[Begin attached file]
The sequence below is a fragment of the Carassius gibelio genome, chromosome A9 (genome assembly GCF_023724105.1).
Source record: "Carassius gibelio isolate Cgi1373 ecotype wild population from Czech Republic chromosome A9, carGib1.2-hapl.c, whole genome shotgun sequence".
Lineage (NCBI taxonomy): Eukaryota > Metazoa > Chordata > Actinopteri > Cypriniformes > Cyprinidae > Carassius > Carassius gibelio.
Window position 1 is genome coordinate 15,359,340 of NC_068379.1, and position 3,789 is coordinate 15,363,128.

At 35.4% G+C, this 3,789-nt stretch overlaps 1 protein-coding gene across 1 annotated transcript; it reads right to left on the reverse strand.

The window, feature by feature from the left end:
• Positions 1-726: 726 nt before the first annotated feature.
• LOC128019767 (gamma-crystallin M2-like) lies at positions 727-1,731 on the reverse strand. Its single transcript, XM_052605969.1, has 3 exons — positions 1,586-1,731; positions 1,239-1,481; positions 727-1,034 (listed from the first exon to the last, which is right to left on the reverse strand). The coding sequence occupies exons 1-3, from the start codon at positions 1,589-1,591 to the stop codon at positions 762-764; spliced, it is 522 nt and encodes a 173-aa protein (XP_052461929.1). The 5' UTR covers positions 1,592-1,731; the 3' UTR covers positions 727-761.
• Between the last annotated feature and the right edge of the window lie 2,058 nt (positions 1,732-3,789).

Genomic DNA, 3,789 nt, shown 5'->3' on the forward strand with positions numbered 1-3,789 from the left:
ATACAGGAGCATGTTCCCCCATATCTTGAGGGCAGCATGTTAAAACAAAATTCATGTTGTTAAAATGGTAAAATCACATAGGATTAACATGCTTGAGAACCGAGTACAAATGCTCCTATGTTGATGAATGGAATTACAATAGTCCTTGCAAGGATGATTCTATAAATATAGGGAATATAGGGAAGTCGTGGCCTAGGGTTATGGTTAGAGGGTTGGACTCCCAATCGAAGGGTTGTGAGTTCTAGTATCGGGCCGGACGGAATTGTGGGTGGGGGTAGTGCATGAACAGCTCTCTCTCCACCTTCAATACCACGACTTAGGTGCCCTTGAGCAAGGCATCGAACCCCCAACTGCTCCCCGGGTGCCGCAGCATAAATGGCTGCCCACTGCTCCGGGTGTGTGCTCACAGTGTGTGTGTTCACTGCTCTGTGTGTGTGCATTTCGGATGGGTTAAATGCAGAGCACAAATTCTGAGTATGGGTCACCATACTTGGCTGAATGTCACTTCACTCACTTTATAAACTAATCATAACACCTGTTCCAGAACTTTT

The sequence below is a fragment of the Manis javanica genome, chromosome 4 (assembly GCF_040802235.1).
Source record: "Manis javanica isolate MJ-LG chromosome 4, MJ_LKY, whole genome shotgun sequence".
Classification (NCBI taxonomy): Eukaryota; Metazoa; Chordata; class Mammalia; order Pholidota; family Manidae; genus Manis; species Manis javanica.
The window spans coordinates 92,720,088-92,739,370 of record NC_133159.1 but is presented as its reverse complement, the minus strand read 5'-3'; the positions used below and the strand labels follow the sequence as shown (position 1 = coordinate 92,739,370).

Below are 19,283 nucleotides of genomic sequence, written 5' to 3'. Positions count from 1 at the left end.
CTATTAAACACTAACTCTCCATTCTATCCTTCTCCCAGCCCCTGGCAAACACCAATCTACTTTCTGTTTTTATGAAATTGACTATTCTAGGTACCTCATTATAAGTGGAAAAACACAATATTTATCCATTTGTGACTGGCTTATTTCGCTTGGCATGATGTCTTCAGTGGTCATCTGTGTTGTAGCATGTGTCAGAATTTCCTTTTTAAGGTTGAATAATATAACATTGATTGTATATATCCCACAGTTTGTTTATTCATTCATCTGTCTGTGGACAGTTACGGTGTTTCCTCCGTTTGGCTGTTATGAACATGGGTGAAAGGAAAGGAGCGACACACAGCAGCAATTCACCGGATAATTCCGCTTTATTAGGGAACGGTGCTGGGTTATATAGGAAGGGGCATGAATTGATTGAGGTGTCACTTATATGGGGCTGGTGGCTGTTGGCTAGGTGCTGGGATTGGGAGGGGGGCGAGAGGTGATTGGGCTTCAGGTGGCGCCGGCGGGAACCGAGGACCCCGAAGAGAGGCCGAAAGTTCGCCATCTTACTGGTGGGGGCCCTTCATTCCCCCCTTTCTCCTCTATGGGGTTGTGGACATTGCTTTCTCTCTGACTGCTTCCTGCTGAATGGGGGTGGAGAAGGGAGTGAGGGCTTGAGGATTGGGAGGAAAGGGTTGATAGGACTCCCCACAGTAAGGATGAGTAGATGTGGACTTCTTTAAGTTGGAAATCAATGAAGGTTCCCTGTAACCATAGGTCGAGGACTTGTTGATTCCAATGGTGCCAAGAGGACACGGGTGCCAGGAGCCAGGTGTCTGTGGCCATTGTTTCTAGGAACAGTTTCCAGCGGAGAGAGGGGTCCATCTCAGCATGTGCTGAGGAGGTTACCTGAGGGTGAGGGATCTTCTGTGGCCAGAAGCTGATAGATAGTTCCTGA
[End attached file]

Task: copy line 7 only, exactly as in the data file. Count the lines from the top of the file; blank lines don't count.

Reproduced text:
• Positions 1-726: 726 nt before the first annotated feature.